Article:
Hannah Harrison, NMBU

Hannah Harrison ved NMBU deltar i Forsker Grand Prix. Foto: Benjamin A. Ward

Conservation or controversy? – The hidden world of Norwegian salmon hatcheries

Salmon swim in my blood. I grew up in a fishing family in Alaska, and have pursued the study of salmon culture throughout my academic career.

To me, salmon are a species that capture the heart and mind of anyone who tastes their tasty meat or is lucky enough to see them leaping upstream on their long migration to spawn. People who love salmon build a culture around this important fish, and dedicate themselves to conservation of salmon ecosystems around the upper latitudes of the world. I love to study the special relationships between humans and salmon because I think it represents some of the best humanity has to offer in terms of human-environmental relations.

In my PhD, I focus on how people in rural parts of Norway use hatcheries to grow salmon as a way to improve wild salmon stocks. This practice is controversial, so my research gives me the opportunity to understand local traditions within the context of best conservation practices, and study what should be done to support Norway’s special wild salmon populations.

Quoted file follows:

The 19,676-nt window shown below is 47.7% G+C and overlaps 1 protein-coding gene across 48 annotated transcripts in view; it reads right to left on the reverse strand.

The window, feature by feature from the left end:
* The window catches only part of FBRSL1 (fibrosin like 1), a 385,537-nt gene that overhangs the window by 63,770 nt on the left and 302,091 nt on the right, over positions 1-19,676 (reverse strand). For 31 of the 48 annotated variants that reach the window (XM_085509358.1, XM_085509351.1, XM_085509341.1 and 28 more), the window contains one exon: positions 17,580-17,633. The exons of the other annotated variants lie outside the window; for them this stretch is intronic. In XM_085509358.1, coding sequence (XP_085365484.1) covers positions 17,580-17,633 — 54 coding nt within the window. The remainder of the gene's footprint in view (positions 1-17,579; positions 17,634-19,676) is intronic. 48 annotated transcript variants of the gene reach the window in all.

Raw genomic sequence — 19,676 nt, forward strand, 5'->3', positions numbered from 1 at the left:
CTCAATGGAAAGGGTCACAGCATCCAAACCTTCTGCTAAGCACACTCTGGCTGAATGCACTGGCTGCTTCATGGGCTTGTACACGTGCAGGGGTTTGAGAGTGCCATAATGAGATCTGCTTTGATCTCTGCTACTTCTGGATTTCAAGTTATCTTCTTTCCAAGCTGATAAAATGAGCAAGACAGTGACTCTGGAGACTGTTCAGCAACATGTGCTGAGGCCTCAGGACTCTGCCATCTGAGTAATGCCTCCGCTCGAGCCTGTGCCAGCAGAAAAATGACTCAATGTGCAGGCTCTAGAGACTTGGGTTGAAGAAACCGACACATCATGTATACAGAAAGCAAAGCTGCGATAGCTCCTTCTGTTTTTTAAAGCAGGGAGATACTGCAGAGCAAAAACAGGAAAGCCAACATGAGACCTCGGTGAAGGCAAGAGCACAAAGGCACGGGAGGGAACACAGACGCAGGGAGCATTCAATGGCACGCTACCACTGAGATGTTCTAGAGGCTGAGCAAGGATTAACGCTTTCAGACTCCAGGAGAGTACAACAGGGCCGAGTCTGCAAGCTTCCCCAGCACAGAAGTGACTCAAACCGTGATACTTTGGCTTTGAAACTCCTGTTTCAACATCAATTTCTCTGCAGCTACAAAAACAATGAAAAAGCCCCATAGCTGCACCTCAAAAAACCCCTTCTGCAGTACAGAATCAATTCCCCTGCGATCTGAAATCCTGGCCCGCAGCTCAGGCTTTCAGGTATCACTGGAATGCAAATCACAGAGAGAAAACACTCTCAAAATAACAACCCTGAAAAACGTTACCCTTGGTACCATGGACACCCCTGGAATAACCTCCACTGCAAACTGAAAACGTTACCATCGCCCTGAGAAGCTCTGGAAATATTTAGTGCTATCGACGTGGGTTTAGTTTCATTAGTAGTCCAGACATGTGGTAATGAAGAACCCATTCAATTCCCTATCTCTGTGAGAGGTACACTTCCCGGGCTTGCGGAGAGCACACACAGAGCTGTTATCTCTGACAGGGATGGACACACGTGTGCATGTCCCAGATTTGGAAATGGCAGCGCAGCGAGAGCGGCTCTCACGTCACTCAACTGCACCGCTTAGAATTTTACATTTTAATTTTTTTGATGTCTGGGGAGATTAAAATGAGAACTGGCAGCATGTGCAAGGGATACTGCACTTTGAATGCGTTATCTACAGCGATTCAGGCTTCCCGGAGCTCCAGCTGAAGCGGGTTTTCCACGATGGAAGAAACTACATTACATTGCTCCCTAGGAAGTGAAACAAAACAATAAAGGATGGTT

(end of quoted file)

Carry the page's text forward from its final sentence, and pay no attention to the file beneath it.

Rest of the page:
Hannah Harrison looks for salmon. Foto: Benjamin A. Ward

Fishing salmon in the old days! Foto: Benjamin A. Ward

My dream career would be to start and end each day by the water, waiting to glimpse a wild salmon, otter, or elk visiting for a drink. But, my job includes lots of writing too, and I have developed a strong interest in writing reports and publications aimed not only at other scientists, but also at the general public and natural resource managers. Because of this, dissemination of science and working with local people to co-produce knowledge is important to me. I think everyone deserves access to good scientific information, and I see my career as working in the space between academics, science, and salmon lovers around the world.

I conduct my research using qualitative methods, meaning that I spend most of my time conducting interviews with the people involved in my research. I also review public documents, read literature written by the people I study, and spend time in the field doing activities with my research participants so I can better understand their lives.

My research is important because it addresses the needs and concerns of everyday people AND scientists. My studies on salmon help managers understand how to manage local salmon resources more effectively, as well as help local salmon fishermen understand best management practices for their local salmon populations.

What is hiding below the water surface?. Foto: Benjamin A. Ward